FRENCH OPEN 2018 R16 – Saina Nehwal: “My people believed in me”

While many thought Saina Nehwal would not rise again after her knee injury at the 2016 Olympic Games, the Indian star is slowly finding back her former divine form to […]

While many thought Saina Nehwal would not rise again after her knee injury at the 2016 Olympic Games, the Indian star is slowly finding back her former divine form to slowly join again the summit of the world rankingsMeanwhile, Korea has been facing severe adversity for the past few months but the badminton powerhouse is also slowly coming back as title contender on the world circuit.

By Tarek Hafi, Badzine Correspondent live in Paris.  Photos: Badmintonphoto (live)

A well deserved rebirth

Coming back from a severe injury is, of course, never easy for anyone, but some get to recover much better than others from such an ill-fated event.  Saina Nehwal (pictured) is indeed one of the special cases.  The former world number one had set many records and earn multiple crowns before the Olympics in 2016, when she got admitted to a hospital in Hyderabad to undergo knee surgery, forcing the top star to stay far away from any badminton courts.

After my surgery in 2016, I came back and played too fast, not really believing that I could last long matches, but since the Asian Games I finally started to play my own strategies.  It’s still not easy to get back to the rhythm but I’m still trying my best to cover it up as much as possible,” confessed the Indian shuttler.

Following several great results, particularly a bronze medal at the Asian Games, the Commonwealth Games gold medal and a recent final at the Denmark Open, Saina Nehwal may finally rejoin the top eight in the world ranking to finally avoid all the big names from the very first round, though this can’t happen until early next year.

You know, when I see other people’s draws, I don’t get it – people ranked 29th, or 30th getting a comfortable draw and I get Tai Tzu Ying, Akane, Okuhara, etc. – but I sat down and told myself ‘No problem, no matter who I face I’ll fight, and still if you see my draw for the Hong Kong Open, I’m facing Akane Yamaguchi!” laughed Nehwal.

A true fighter she is, and she proved that once more today, with a second victory in two weeks over none other than Nozomi Okuhara (pictured), the never-give-up Japanese player, in a fantastic three-game battle.

At the Korea Open, I lost to Okuhara after leading 2016 in the third game.  Every loss obviously teaches you how to improve and come back stronger but definitely Okuhara is someone who is always fighting a lot and with a lot of power.  That is why she was the World Champion last year.  In the first game, I was a bit sluggish but luckily it all fell into place afterward,” said Saina Nehwal.

In the quarter-final, she is scheduled to play the close-to-unbeatable Tai Tzu Ying but the Indian prodigy – who is soon to be married to coach Kashyap Parupalli, her boyfriend of ten years – knows for sure everything will face into place and that it is simply a question of time: “After my surgery, my belief went down but people who are with me kept saying that they believed in me, that I could withstand long matches, and to just believe in myself and follow what they said, that everything will be alright.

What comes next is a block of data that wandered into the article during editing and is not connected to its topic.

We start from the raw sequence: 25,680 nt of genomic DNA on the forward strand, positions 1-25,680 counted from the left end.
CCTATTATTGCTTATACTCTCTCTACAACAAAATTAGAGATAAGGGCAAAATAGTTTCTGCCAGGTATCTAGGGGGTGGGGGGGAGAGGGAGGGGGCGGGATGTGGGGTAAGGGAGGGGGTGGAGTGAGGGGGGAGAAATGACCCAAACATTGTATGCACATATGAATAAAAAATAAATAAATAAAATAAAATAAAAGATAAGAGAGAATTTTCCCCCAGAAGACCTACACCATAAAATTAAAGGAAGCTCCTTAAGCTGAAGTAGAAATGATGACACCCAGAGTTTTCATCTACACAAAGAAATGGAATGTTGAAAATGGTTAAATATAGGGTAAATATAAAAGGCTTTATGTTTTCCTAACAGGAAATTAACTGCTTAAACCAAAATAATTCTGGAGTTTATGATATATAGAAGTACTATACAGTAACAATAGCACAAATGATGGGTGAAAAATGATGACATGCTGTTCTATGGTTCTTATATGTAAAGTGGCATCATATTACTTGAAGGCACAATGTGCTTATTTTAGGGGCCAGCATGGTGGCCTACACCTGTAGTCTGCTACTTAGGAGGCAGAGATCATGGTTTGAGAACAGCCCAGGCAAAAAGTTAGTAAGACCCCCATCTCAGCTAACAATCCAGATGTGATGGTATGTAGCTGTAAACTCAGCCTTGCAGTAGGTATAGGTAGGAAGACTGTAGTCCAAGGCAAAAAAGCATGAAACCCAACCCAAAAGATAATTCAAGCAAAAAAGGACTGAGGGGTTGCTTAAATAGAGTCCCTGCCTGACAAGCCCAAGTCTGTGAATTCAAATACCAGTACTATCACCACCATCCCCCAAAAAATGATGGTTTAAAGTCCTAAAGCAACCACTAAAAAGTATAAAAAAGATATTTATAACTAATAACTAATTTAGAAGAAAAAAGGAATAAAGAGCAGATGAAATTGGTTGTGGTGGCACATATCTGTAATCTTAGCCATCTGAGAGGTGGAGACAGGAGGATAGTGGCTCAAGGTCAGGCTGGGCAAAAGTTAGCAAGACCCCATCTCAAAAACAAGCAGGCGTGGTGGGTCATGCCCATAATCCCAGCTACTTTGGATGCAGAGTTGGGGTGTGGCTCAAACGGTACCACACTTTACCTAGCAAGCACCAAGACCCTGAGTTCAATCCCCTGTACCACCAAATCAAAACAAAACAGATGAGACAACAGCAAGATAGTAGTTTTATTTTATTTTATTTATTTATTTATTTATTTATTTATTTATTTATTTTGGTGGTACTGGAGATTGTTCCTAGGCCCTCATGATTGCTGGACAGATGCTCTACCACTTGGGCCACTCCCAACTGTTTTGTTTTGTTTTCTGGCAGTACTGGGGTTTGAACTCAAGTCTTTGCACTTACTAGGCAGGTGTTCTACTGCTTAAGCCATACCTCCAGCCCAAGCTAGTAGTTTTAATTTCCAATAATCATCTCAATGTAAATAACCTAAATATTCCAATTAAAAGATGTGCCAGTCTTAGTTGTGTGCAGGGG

Korean revival?

With the whole team lacking good results over the past several months, the Korean doubles team seems back on track at the 2018Yonex .  With two women’s double pairs qualified for the quarter-final stage, one pair in particular notably excelled today in Paris.  Chang Ye Na and Jung Kyung Eun (pictured right) defeated none other than the current world #1, Yuki Fukushima and Sayaka Hirota, the most consistent pair of the year so far.

The Korean ladies developed a very clever game to counter attack the powerful game exhibited by the Japanese: “When we played them in Japan, we were playing well but without realising, we started making incomprehensible mistakes in the deciding game, but this time we came much more prepared and with a more aggressive game,” said Jung Kyung Eun.

Grabbing the first game 21-12, the duo was on the way too finish off in two games, until the Japanese managed to find the loophole: “We tried using the safe method too much but it didn’t work well obviously.  Luckily, we quickly changed our tactics in the third,” concluded Chang Ye Na.  The Korean pair sealed the match after almost an hour and a half of exhausting play, winning 21-12, 17-21, 21-17.

Another shining star from the Korean team, is by far the new combination of Seo Seung Jae and Chae Yoo Jung, the two youngsters that managed to achieve a final in New Zealand and to take the title in Australia at the very beginning of their partnership.  The new pair still continues to sparkle in international events with a consecutive semi-finals, in Korean and then again last week in Denmark, and now they have reached the quarter-finals in Paris after a tremendous win over the world #5, Tang Chun Man and Tse Ying Suet from Hong Kong.

It’s a pair we’ve been following a lot of course, so we did a lot of research, and watched a lot of videos.  I guess this is why we had an even better result against them this time,” analysed Seo Seung Jae.

The young pair already defeated the seeded pair from Hong Kong, last Thursday in Odense, but Seo and Chae made sure this time to confirm their win in an more convincing way over their double-left-handed counterparts.

Yoo Jung helps me a lot on a daily basis.  She does her best to fit my style and I try to do the same, I guess this is why our partnership is working better and better,” said the twenty-one year-old North Jeolla native Seo Seung Jae.

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About Tarek Hafi